While the art on display may seem avant-garde, Burlington is actually following in family tradition. Most of the items in the Devonshire collection—which includes pictures by Holbein, Rembrandt and Veronese—were fresh goods when they were purchased. In his day, for example, the Sixth Duke built a gallery at Chatsworth to display his collection of Antonio Canova sculptures, which were considered daring by contemporary society because of their stark depiction of naked flesh. And Burlington’s grandparents and parents were early collectors of, respectively, Lucian Freud and David Hockney. But Burlington is putting his own touch on the ancestral hobby. “I wanted to do something that was a bit more ephemeral, not so acquisitive,” he says. “We’re just following our passions and hoping that if we do things at a high enough level, people will at least respect that.”
The castle’s 2007 show, “Titled/Untitled,” was a unique collaboration with another family of collectors, Don and Mera Rubell of Miami. Burlington says he was struck by the couple’s passion for collecting when he heard them lecture at the Frieze Art Fair. (“I almost started stalking them afterward,” he confesses.) Following a visit to their Miami exhibition space, Burlington persuaded them to come to Ireland, where he conceived of his idea for the show: The Rubells would select items from the Devonshire collection (including works at Chatsworth), and William and Laura would take their pick from the Rubell trove. The Rubells’ contemporary art, mainly video works by Gregor Schneider, Hernan Bas and others, was displayed in a stable block, while the Devonshire pieces, including portraits by Van Dyck, Reynolds and Gainsborough, were hung in the Lismore Castle Arts gallery.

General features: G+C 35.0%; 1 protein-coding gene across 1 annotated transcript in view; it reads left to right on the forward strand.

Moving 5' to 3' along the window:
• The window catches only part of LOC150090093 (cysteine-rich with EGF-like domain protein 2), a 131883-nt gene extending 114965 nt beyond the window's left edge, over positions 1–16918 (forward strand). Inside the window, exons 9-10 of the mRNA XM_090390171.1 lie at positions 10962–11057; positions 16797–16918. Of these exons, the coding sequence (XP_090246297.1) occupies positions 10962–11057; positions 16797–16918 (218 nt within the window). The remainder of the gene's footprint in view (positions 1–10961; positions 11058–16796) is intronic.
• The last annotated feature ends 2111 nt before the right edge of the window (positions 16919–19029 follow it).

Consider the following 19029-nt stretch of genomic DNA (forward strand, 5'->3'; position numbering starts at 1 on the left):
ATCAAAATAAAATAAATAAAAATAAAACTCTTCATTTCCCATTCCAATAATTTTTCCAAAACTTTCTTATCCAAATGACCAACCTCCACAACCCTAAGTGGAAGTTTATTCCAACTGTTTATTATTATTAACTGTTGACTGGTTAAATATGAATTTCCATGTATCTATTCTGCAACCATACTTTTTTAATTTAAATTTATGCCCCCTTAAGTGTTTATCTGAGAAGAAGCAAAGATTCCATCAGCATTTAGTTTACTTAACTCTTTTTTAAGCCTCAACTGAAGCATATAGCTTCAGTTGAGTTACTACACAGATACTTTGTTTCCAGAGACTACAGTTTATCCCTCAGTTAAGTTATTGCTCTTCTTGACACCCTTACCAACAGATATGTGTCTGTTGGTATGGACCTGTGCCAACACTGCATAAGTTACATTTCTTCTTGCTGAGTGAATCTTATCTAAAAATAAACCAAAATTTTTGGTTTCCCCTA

“My family started our collection 45 years ago, and his began 500 years ago,” Mera Rubell says of Burlington. “But I was so impressed by how forward looking he is. He’s a very contemporary person, but at the same time he is determined to understand and appreciate the past.”
For this season’s show, “United Technologies,” the Burlingtons wanted to explore the relationship between beauty and utility. Their guest curator, Belgian-born Philippe Pirotte, director of the Kunsthalle Bern in Switzerland, chose the artists, including Ai Weiwei, Stefan Brüggemann and Rita McBride.
Rather than just “parachuting” their work in, as Burlington terms it, most of the artists arrive at the castle days before the opening to begin installation, or, in the case of Corey McCorkle, to start brewing. After gathering wild dandelions from the castle grounds, McCorkle boiled the flowers in huge vats, then put the liquid in jugs for fermentation. In September the wine will be poured into handcrafted bottles that are already on display in the Paxton-designed glass conservatory in the garden. “Using the most ubiquitous, least desired thing in the garden—weeds—I choose to make something ceremonial,” explains McCorkle, who also applied gold leaf to ornately carved wooden walking sticks, which visitors will be able to sign out for hiking on the grounds. While in residence at Lismore, the Brooklyn-based artist is allowed free rein. “I have the keys to the castle,” he says with a sense of disbelief.